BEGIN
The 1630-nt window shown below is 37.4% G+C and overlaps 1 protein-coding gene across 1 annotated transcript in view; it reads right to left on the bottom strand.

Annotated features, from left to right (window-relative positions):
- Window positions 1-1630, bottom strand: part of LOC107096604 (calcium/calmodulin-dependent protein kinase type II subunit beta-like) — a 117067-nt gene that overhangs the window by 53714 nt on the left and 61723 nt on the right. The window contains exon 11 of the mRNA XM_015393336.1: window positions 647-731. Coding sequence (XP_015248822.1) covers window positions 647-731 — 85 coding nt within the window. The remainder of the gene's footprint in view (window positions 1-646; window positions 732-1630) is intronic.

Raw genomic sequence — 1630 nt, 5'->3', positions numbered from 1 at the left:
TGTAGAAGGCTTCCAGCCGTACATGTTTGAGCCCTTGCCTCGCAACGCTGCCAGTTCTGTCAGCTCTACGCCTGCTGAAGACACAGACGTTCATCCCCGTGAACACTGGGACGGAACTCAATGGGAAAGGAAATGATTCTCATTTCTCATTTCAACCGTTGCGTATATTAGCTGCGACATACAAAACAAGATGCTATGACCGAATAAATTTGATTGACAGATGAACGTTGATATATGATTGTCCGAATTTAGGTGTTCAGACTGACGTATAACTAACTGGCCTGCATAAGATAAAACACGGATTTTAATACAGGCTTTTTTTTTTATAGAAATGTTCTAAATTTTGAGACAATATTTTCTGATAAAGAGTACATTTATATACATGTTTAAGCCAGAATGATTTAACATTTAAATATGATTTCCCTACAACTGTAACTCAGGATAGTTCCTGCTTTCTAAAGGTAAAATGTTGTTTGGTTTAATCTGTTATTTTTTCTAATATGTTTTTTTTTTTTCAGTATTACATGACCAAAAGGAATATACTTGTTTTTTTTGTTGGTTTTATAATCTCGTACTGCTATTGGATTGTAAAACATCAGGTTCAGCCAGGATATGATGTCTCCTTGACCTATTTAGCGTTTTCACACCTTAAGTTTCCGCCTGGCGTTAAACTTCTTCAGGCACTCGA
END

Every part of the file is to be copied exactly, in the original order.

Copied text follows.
The 1630-nt window shown below is 37.4% G+C and overlaps 1 protein-coding gene across 1 annotated transcript in view; it reads right to left on the bottom strand.

Annotated features, from left to right (window-relative positions):
- Window positions 1-1630, bottom strand: part of LOC107096604 (calcium/calmodulin-dependent protein kinase type II subunit beta-like) — a 117067-nt gene that overhangs the window by 53714 nt on the left and 61723 nt on the right. The window contains exon 11 of the mRNA XM_015393336.1: window positions 647-731. Coding sequence (XP_015248822.1) covers window positions 647-731 — 85 coding nt within the window. The remainder of the gene's footprint in view (window positions 1-646; window positions 732-1630) is intronic.

Raw genomic sequence — 1630 nt, 5'->3', positions numbered from 1 at the left:
TGTAGAAGGCTTCCAGCCGTACATGTTTGAGCCCTTGCCTCGCAACGCTGCCAGTTCTGTCAGCTCTACGCCTGCTGAAGACACAGACGTTCATCCCCGTGAACACTGGGACGGAACTCAATGGGAAAGGAAATGATTCTCATTTCTCATTTCAACCGTTGCGTATATTAGCTGCGACATACAAAACAAGATGCTATGACCGAATAAATTTGATTGACAGATGAACGTTGATATATGATTGTCCGAATTTAGGTGTTCAGACTGACGTATAACTAACTGGCCTGCATAAGATAAAACACGGATTTTAATACAGGCTTTTTTTTTTATAGAAATGTTCTAAATTTTGAGACAATATTTTCTGATAAAGAGTACATTTATATACATGTTTAAGCCAGAATGATTTAACATTTAAATATGATTTCCCTACAACTGTAACTCAGGATAGTTCCTGCTTTCTAAAGGTAAAATGTTGTTTGGTTTAATCTGTTATTTTTTCTAATATGTTTTTTTTTTTTCAGTATTACATGACCAAAAGGAATATACTTGTTTTTTTTGTTGGTTTTATAATCTCGTACTGCTATTGGATTGTAAAACATCAGGTTCAGCCAGGATATGATGTCTCCTTGACCTATTTAGCGTTTTCACACCTTAAGTTTCCGCCTGGCGTTAAACTTCTTCAGGCACTCGA